Time’s Up

by Sandy Burgham



I may have been the only one scribbling notes while listening to — namedrop alert — President Obama at that fancy schmancy dinner recently. While his observations on leadership were insightful, the one that has stuck with me is about when to give up power, when to stand aside to let younger, more relevant voices come through. It’s time for baby boomer bureaucrats to take seriously the gap between themselves and those younger generations who will inherit the mess they have created. Despite an admirable social conscience and a global awareness, these digital natives, Obama observed, are so frustrated and alienated by the system that they are showing a loathing to join it, preferring instead to “tend to their own small gardens”. We must, he implored, find a way to pull them into public discourse.


So I am in full support of a growing body of students and staff at the University of Auckland who are challenging management who wish to close three specialist libraries — Fine Art, Architecture and Planning, Music and Dance — without a proper consultation process. While the bureaucrats have backtracked and scrambled to declare, somewhat feebly, that they are listening, the review panel lacked adequate student representation and voice.


As a part-time student, I attended a post-closure announcement korero between key architects of the proposed restructure and a lecture theatre full of Fine Arts faculty students and others. What ensued was an example of why young people are so uninspired by the leadership that’s either asleep at the wheel, or out of touch with the needs of their young student body. These members of the establishment seemed embarrassingly inept in defending what has become a controversial review which seemed to ignore its own research findings, such as that art and design students search for information differently from those in other disciplines; the needs of artists are “extremely idiosyncratic“ and “for most information needs, browsing [in libraries] is the strongly preferred behaviour”. (Gosh, sounds like they need a specialist Fine Arts library!).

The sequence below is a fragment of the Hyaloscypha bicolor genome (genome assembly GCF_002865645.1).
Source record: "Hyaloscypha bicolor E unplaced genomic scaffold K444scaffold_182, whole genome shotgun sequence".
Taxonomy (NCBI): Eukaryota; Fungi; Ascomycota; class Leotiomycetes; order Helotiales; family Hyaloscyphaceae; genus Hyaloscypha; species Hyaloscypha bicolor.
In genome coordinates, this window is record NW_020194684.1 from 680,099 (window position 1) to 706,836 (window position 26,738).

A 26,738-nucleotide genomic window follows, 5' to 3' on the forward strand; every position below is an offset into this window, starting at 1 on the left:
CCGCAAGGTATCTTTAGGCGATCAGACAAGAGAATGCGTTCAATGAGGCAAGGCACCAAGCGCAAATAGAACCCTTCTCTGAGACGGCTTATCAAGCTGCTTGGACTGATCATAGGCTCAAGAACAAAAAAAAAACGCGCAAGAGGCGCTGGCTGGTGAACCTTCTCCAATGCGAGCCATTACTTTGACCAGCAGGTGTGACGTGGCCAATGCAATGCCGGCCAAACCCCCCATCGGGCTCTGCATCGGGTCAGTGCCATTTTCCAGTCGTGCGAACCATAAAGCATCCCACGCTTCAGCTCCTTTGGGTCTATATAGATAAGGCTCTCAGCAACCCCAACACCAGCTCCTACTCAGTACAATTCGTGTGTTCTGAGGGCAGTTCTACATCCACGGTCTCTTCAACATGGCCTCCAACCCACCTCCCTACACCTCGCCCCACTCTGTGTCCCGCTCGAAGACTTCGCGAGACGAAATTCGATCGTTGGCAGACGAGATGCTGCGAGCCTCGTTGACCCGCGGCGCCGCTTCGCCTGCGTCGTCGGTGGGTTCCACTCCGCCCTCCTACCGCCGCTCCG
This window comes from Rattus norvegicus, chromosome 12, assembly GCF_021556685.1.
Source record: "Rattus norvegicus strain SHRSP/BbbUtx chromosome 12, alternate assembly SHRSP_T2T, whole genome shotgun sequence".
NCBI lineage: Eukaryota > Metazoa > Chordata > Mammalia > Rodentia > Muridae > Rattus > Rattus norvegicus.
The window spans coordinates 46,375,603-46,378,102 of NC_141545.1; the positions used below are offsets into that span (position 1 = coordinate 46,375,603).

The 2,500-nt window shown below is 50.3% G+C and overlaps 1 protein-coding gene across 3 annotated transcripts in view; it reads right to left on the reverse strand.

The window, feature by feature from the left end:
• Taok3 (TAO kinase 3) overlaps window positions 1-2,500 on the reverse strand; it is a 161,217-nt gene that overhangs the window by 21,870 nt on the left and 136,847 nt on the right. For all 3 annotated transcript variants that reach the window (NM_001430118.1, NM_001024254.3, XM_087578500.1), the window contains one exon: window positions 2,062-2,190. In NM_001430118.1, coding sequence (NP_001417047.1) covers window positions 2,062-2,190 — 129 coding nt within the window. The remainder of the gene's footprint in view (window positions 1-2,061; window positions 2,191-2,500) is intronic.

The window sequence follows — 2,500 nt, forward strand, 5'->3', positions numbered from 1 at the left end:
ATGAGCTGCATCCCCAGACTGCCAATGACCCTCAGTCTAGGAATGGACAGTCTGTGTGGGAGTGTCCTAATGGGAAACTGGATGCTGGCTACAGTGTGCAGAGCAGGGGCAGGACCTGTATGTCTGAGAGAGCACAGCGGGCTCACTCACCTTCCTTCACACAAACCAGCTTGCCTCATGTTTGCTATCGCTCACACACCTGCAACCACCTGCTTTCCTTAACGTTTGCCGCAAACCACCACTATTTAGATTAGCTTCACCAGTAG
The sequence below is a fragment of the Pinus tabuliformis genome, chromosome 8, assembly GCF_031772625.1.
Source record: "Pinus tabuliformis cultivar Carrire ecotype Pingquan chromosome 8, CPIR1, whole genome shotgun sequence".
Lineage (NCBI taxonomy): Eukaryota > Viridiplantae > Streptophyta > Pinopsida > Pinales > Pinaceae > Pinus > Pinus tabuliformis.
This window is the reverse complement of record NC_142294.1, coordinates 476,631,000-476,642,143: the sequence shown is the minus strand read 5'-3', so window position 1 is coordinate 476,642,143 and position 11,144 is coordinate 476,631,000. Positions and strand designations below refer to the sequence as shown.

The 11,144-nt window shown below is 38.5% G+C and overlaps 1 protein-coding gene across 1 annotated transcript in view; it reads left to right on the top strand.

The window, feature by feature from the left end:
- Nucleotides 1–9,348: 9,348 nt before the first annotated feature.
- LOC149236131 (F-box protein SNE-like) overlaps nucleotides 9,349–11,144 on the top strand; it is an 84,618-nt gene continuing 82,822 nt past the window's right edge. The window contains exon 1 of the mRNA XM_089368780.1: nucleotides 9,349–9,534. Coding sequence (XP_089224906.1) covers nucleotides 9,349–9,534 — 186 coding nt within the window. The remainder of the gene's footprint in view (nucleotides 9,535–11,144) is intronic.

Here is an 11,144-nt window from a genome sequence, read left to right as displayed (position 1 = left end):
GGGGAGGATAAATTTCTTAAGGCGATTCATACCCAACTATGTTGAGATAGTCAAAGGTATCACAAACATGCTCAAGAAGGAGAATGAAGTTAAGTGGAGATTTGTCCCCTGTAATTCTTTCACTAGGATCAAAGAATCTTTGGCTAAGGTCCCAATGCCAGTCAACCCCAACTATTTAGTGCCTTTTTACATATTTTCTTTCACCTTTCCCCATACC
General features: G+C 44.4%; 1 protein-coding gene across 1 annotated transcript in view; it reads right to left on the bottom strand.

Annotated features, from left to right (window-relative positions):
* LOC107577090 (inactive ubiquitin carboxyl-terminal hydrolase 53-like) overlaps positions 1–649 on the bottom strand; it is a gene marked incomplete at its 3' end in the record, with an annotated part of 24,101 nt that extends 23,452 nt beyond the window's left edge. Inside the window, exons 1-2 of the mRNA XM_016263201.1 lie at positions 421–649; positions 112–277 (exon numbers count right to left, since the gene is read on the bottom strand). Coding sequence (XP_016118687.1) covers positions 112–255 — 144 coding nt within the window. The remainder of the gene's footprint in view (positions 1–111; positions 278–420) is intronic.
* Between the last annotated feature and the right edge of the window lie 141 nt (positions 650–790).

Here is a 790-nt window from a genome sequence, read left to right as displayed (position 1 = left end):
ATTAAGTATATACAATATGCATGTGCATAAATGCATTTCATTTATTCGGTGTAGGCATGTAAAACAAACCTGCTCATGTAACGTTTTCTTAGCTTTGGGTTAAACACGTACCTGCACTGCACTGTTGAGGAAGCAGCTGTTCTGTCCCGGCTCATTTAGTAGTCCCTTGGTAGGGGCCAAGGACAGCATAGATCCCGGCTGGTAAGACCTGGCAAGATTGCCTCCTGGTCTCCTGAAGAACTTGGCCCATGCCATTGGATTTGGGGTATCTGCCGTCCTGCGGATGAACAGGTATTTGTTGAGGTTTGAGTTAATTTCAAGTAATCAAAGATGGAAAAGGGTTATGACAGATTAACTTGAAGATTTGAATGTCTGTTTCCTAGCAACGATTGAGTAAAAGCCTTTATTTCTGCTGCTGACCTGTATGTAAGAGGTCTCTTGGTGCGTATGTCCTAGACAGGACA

They were caught off-guard by the passionate and articulate students who see specialist libraries as the hub of their community and learning experience. The flawed review process is a prime example of what London School of Economics Professor David Graeber calls the “bullshitization of academic life” where “strategic mission statements” and “audits and monitoring” are more talked about than teaching and education. No doubt some bureaucrats needed to achieve spreadsheet KPIs and closing three specialist libraries is an easy answer. One would think the review committee would have considered “stakeholder engagement” (in plainspeak – talking and listening to students). Um, no, not really, it appears.


Students were angry, but out of it has bubbled up a good, old-fashioned, student movement. You can browse savethefineartslibary.com to read the offending documents, and put in a submission along with many of our leading gallerists, curators and artists. You might want to join a rally. Remember those? The atmosphere on a recent one was electric; over 1000 students, teachers and supporters marched, chanting “When arts and culture are under attack, stand up, fight back”. Spurred on, I read the university’s strategic plan, where I found broad-brush declarations such as “working to advance the intellectual, cultural, environmental, economic and social wellbeing of the peoples of Auckland and New Zealand” and “providing high quality management marked by open, transparent, responsive, and accountable academic and administrative policies, practices and service”. Hmm, the process and recommendations around the libraries seem to work against both.


I am hoping the powers-that-be realise that the tide is turning, as evidenced by our pregnant, unmarried PM, who not only has championed free tertiary education, but has also chosen to be Minister of Arts, Culture and Heritage. The dissonance between a new generation of leaders and the baby boomers in power — who benefitted from specialist libraries when they were at university — has never been more evident. Their only hope in order to remain relevant is to listen. The fight is not about where to put a growing number of books — one rationale for the mergers — it is about something far more important.


He aha te mea nui o te ao

What is the most important thing in the world?

He tangata, he tangata, he tangata

It is the people, it is the people, it is the people



— Sandy Burgham

This article first appeared in The Hobson Magazine June 2018


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